Yokohama F.Marinos look to be faltering as the season draws to a close, and there is an experienced team waiting to take advantage…
Form early on and in mid-season is all well and good, but if you can’t move through the gears smoothly on the final straight then prior efforts can all too often prove to be in vain.
That is especially true in the J.League where teams very rarely establish a commanding lead at the top of the table – with the notable recent exception of Nagoya Grampus who, in the words of Josh Kennedy, “already had a beer in our hands celebrating” with three games to go in 2010 – and a perfect, albeit extreme, example this season has been Omiya Ardija who surged to the top of J1 and set a new unbeaten record before losing 12 in 13 and plummeting down to 10th.
Picking up points throughout the season of course lays the foundations for a title challenge, but you need to have energy, guts, and concentration as the finish line approaches if you want to be the one popping champagne corks and not ruing missed chances come Christmas.
Last season eventual champions Sanfrecce Hiroshima took 10 points from their last five games to make sure they sealed their first ever J1 crown, while their closest challengers Vegalta Sendai capitulated, claiming a measly three points from their last handful of matches.
There hasn’t really been a clear favourite this season, although Yokohama F.Marinos have probably been the most consistent side over the past seven months. Until recently, that is.
At the start of August I wrote in praise of Yasuhiro Higuchi’s team – who like Vegalta last year enjoyed a blistering start to the season – impressed with the way they had thrown off the shackles which had so often held them back in recent years.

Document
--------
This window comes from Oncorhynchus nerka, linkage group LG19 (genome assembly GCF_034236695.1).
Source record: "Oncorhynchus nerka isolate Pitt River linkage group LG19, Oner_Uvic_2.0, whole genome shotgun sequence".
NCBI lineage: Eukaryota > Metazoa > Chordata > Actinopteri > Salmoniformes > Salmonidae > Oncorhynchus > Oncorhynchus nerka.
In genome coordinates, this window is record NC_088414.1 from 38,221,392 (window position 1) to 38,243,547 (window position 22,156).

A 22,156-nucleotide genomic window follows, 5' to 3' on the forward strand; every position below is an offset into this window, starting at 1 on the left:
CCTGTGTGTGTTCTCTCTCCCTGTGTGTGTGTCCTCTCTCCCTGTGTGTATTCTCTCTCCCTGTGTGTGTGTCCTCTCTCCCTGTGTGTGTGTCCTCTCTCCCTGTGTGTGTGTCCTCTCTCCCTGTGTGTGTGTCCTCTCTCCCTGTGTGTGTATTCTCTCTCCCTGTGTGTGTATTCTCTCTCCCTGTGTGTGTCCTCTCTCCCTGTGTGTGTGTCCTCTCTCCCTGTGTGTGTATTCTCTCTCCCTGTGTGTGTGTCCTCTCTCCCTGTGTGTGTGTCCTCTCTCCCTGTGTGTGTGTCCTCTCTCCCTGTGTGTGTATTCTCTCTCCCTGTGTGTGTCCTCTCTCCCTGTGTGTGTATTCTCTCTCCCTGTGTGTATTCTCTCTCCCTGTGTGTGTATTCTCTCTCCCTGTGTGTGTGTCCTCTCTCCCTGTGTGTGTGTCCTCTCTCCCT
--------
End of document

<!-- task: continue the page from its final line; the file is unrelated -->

I did, however, add a slight note of caution after I detected worrying signs in the comments of Higuchi and defensive lynchpin Yuji Nakazawa after Marinos’ swashbuckling 3-2 win over fellow title hopefuls Urawa Reds in Saitama. Rather than reveling in the way they’d loosened up at the back in order to embrace the array of attacking talent in their ranks both men paid reference to the lack of stringency in defence, and it appeared that the team was on the verge of reverting to a safety first style of play.
A close look at the formbook since then suggests my fears were well founded. In the 11 league games since Marinos downed Reds they have tightened up defensively and conceded just seven times – which would be fine were it not for the fact that they have also only managed to find the net 13 times themselves in that period. If we zoom in even closer to their most recent games the worries multiply and Shunuske Nakamura and co. have won only won of their last five games, scoring just twice and taking a meager six points from the 15 on offer.
During that time a new, vastly experienced challenger has arrived on the scene: Kashima Antlers.
Despite losing an astonishing seven away games in a row in the league at one point Toninho Cerezo’s men are now within just three points of top spot and look more than capable of claiming a first title since 2009. They thoroughly dismantled FC Tokyo in Round 28 and although they haven’t kept a clean sheet for seven games they have more than compensated by winning four of their last five games, scoring 13 in the process.
A host of intelligent, technically gifted, and, perhaps most importantly of all, unpredictable players make Antlers a hard team to contain, and in Davi and Yuya Osako they have one of the most potent strike-forces in the division. The Ibaraki club have undoubtedly picked up the scent of an eighth J1 crown, and it is up to Marinos, Reds, or reigning champions Sanfrecce to prevent that happening.
Reds, like Marinos, have rather flattered to deceive of late but remain in the hunt, but Sanfrecce are the biggest threat. They face Marinos on Saturday (when Antlers host Reds) and Antlers on the last day of the season, and those head-to-head encounters may very well determine which side make it to the tape in first place.
Slow and steady may sometimes win the race, but a burst of power at the end is often far more beneficial.